Tag Archives: Sharon Singh

Arabian Nights – 4 Stars


Arabian Nights

Hoxton Hall

Reviewed – 19th September 2018


“Jonny Dixon’s superb puppets and masks feed our imagination and enhance this youthful yet enlightened production”


Iris Theatre presents a new, pertinent version of the ‘Arabian Nights’, turning Hoxton Hall into a wonderland of illusion. Rich colours, masks, puppets, dance and music blend and fuse with the narration to take us on a familiar journey, but down a different path. Nessah Muthy’s heartfelt rewriting of this centuries-old treasure adapts the framework of the story to show the strength and independent minds of women. King Shahryar finds revenge for his wife’s unfaithfulness by marrying a new wife every day and killing her the following morning. When he decides to marry Dunzayad, his young servant, her older sister, Sharazad, uses her gift of storytelling to buy time and save her. In doing so, she gradually sees behind the king’s brutal façade and challenges him, questioning her own feelings as well. Muthy also adds clever twists of gender within the tales, giving them a modern relevance.

Director, Daniel Winder, masterfully interprets the script with art and inspiration. Jonny Dixon’s superb puppets and masks feed our imagination and enhance this youthful yet enlightened production. The lighting (Ben Polya) and sound (Filipe Gomes) add magical and dramatic effects and a constant stream of additional details holds our attention – Amber Scarlett’s resourceful set design, evocative music and dance (Sonum Batra and Nour Alkawaja) and colourful costumes by Maddy Ross-Masson.

The well-chosen, multi-cultural cast poignantly reflects the rich origins of the ‘Arabian Nights’. The six actors cover a multitude of roles as well as manipulating the puppets with dexterity, allowing us to enjoy the fantasy. We not only hear of Ali Baba and Sinbad; brothers and sisters, princesses, husbands and wives, sailors, kings and queens and animals all play their part in recounting adventures, myths and morals. There are varied and vivid performances from Ikky Elyas and Maya Brittoa, Hemi Yeroham’s comic flair, Pravessh Rana’s powerful presence on stage, Izzy Jones’s portrayal as the spirited sister and a special mention for Sharon Singh as Sharazad, who elegantly holds the main plot together with the many narrative diversions.

The first half of the show takes a while to flow. Once we break through the slightly ‘theme park’ feel of the repetitive, pre-show piped music, the imitation stone of the set (from the audience’s close proximity) and the initial impact of the broad acting, we can appreciate the huge amount of thought, work and talent. It is neither a children’s show nor more suitable for adults; seemingly, it has something for everyone. And, at two and a half hours long, there is plenty of time to find it.


Reviewed by Joanna Hetherington

Photography by Ali Wright


Arabian Nights

Hoxton Hall until 13th October


Previously reviewed at this venue
Oranges & Elephants | ★★★ | January 2018
Don Juan | ★★★★ | April 2018


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The Game of Love and Chai – 3 Stars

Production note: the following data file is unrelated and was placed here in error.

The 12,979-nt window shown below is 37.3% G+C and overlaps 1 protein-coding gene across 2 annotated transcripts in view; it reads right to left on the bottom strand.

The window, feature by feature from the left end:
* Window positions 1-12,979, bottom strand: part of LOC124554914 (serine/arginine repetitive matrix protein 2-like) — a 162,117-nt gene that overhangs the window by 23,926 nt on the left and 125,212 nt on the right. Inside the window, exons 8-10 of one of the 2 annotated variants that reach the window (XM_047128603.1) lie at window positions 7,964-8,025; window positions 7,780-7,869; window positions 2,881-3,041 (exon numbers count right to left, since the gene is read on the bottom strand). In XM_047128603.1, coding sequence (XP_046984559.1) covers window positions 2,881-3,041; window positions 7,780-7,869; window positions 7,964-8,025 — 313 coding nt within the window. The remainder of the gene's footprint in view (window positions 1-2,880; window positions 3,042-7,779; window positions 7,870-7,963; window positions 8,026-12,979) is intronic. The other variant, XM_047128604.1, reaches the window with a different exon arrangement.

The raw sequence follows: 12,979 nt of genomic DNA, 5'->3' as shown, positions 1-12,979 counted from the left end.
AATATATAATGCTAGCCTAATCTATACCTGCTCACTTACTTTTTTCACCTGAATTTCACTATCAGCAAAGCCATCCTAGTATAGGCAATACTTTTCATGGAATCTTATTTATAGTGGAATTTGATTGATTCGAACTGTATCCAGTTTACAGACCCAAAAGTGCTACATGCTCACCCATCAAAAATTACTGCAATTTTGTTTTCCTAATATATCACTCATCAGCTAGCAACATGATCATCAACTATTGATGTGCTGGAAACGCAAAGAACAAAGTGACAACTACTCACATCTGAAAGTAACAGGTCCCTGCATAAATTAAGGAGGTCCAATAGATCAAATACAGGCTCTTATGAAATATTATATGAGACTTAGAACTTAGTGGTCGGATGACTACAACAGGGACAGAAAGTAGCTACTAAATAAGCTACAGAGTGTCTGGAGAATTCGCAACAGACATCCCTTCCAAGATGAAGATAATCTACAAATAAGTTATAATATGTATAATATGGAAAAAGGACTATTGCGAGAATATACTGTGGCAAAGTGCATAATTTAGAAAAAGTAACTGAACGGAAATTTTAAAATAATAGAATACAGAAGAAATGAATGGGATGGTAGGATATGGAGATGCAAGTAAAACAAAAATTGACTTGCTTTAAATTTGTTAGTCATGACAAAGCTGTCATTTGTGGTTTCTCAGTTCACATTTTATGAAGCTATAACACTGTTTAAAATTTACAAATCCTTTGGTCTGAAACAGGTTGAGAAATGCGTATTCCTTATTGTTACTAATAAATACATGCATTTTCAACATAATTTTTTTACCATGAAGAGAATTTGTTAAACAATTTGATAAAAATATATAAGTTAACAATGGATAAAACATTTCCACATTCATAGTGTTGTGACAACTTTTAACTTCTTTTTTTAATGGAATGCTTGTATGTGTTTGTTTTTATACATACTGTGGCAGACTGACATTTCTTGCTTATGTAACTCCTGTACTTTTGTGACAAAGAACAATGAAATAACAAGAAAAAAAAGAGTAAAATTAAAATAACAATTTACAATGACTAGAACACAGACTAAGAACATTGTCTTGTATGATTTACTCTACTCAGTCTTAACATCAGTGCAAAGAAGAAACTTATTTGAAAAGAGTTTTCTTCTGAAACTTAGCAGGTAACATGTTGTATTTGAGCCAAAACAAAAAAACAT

The Game of Love and Chai

Queen’s Theatre Hornchurch

Reviewed – 21st April 2018


“a fun and lively take on a traditional farce, contemporary, relevant and wittily reimagined”


“What’s so terrible about marriage?” Sita asks Rani. Raj is coming to the house, an intelligent and successful businessman, and a possible marriage prospect for Rani. But Rani isn’t convinced, so she enlists the help of her cousin Sita. They will exchange identities so that Rani can get to know the real Raj. What she hasn’t counted on is that Raj has had the same idea, and has swapped identities with his Uber driver. This is an original take on the 18th century french farce, ‘The Game of Love and Chance’ by Pierre Marivaux, which touches on love, marriage, mistaken identity and class. Adapted by Nigel Planer, he reinvents Marivaux’s play in an Asian household in modern day Britain, interspersed with Bollywood dances.

Goldy Notay as Kamala-Ji, Rani’s mother and Sita’s aunt, delivers a fantastic performance. She laughs her way around the stage, a glass of prosecco always in hand. She is always in on everyone’s plots and plays along with glee. Kiren Jogi as Sita also delivers a lovely performance, warm, genuine and immediately likeable, and the cast as a whole work well together.

Amidst the farce, the play also starts some really interesting conversations about the part class has to play within relationships, the culture of arranged marriages, and how to reconcile being independent and being in love. However, restricted by the original, these issues are not sufficiently explored and the final conclusions of the play predominantly reinforce them.

The asides worked well, as if we the audience are each characters’ confidante, however they are sometimes unclear due to the pace the production has a tendency to move at. Frustratingly, the actors perform more towards the audience than each other, which makes the connections between characters onstage appear weaker. This particularly affects the chemistry (or lack of) between Raj and Rani. On the whole, the piece is quite one note. It is overly frenetic at points, and I think some of the humour of the text is actually lost in this. Whilst the writing is funny, the slapstick visual comedy we usually see in farce is predominantly missing here and in a genre which is heavily reliant on this element, the piece suffers because of it.

Performed by a strong cast, this is a fun and lively take on a traditional farce, contemporary, relevant and wittily reimagined, and a lovely way to spend an evening.


Reviewed by Amelia Brown

Photography by Simon Annand



The Game of Love and Chai

Queen’s Theatre Hornchurch


Previously at this venue
The Rope | ★★★★ | Queen’s Theatre Hornchurch | February 2018


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